What You Should Know About Politics . . . But Don't, Fourth Edition: A Nonpartisan Guide to the Issues That Matter (Paperback)
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“Engaging and inspiring . . . Reading this book should make you want to vote.”—Barack Obama
In a world of sound bites, deliberate misinformation, and a political scene colored by the blue versus red partisan divide, how does the average educated American find a reliable source that’s free of political spin? What You Should Know About Politics . . . But Don’t breaks it all down, issue by issue, explaining who stands for what, and why—whether it’s the economy, income inequality, Obamacare, foreign policy, education, immigration, or climate change. If you’re a Democrat, a Republican, or somewhere in between, it’s the perfect book to brush up on a single topic or read through to get a deeper understanding of the often murky world of American politics.
This is an essential volume for understanding the background to the 2020 presidential election. But it is also a book that transcends the season. It’s truly for anyone who wants to know more about the perennial issues that will continue to affect our everyday lives. The fourth edition includes an introduction by Martin Garbus discussing the themes and issues that have come to the fore during the present presidential cycle.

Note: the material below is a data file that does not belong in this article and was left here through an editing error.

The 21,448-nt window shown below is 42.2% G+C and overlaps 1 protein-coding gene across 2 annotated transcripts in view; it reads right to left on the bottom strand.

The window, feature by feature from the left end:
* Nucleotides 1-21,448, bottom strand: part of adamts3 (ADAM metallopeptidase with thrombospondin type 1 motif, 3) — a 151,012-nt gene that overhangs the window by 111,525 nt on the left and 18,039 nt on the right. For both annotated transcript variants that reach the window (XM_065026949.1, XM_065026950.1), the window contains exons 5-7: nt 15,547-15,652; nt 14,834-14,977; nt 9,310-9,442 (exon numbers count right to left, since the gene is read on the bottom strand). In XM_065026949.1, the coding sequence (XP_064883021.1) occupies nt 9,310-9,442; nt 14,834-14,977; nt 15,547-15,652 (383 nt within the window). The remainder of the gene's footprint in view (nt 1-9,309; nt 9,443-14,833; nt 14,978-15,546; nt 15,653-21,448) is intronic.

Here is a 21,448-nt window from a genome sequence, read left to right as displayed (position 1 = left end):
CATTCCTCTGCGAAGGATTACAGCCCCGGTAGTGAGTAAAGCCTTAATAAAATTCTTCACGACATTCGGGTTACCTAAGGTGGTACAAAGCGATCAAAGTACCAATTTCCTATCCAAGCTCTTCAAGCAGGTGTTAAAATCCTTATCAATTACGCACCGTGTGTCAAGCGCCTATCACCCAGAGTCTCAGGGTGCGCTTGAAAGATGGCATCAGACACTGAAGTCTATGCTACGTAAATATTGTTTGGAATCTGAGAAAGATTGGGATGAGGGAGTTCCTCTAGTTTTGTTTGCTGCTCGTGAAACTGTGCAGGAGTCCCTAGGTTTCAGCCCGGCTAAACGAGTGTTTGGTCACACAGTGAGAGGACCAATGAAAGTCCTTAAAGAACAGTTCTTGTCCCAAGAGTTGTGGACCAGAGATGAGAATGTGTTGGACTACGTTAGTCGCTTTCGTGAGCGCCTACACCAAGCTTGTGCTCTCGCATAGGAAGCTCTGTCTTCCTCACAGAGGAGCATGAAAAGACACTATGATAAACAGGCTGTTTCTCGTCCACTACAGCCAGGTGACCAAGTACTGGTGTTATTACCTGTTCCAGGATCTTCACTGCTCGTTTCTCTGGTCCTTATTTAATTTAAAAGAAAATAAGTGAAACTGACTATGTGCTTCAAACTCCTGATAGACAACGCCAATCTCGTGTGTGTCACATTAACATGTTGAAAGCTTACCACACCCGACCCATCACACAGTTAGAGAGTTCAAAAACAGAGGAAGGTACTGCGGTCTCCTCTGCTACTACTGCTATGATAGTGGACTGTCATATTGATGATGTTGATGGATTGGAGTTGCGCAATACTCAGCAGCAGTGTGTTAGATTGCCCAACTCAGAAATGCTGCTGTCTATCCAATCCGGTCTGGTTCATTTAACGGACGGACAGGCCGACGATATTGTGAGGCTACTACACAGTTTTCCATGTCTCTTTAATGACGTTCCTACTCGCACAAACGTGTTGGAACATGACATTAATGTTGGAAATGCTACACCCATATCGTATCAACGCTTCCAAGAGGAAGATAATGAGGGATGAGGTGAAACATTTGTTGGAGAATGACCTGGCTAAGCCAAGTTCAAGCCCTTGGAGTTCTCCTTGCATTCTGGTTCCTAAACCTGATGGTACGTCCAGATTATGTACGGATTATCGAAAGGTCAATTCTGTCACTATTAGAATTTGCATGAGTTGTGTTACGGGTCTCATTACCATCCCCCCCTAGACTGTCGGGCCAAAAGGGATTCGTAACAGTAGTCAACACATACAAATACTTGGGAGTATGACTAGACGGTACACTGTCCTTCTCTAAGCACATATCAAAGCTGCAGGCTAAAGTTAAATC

About the Author
Jessamyn Conrad was raised in North Dakota and Minnesota. With degrees from Harvard and Cambridge Universities, she is currently pursuing a doctorate at Columbia University. She lives in New York City.
Martin Garbus is one of the country’s top trial lawyers, as well as an author and sought-after speaker, called “legendary” by Time and “one of the worlds finest trial lawyers” by The Guardian. An expert at every level of civil and criminal trial, and litigation, he has appeared before the United States Supreme Court in leading First Amendment cases, and his cases have established precedents there and in other courts throughout the country. An international observer in foreign elections, he was also selected by President Jimmy Carter to observe and report on the elections in Venezuela and Nicaragua.
"Engaging and inspiring . . . Reading this book should make you want to vote." —Barack Obama
"Engaging . . . An invaluable tool for all of us who yearn to move beyond the confusing level of political discussion in our contentious era . . . An intelligent nonpartisan guide." —Doris Kearns Goodwin, Pulitzer Prize—winning presidential historian and author of Team of Rivals
"Weather you are a Democrat, Republican, or somewhere in between, this book is an invaluable guide to the state of the political world today. If you want to nkow what's really going on, What You Should Know About Politics . . . But Don't is a must read." —Bob Dole, former U.S. Senate majority leader and Republican presidential nominee
"Deeply insightful . . . Written in language as clear as it is elegant. A remarkable achievement." —Walter Mondale, former U.S. vice president and Democratic presidential nominee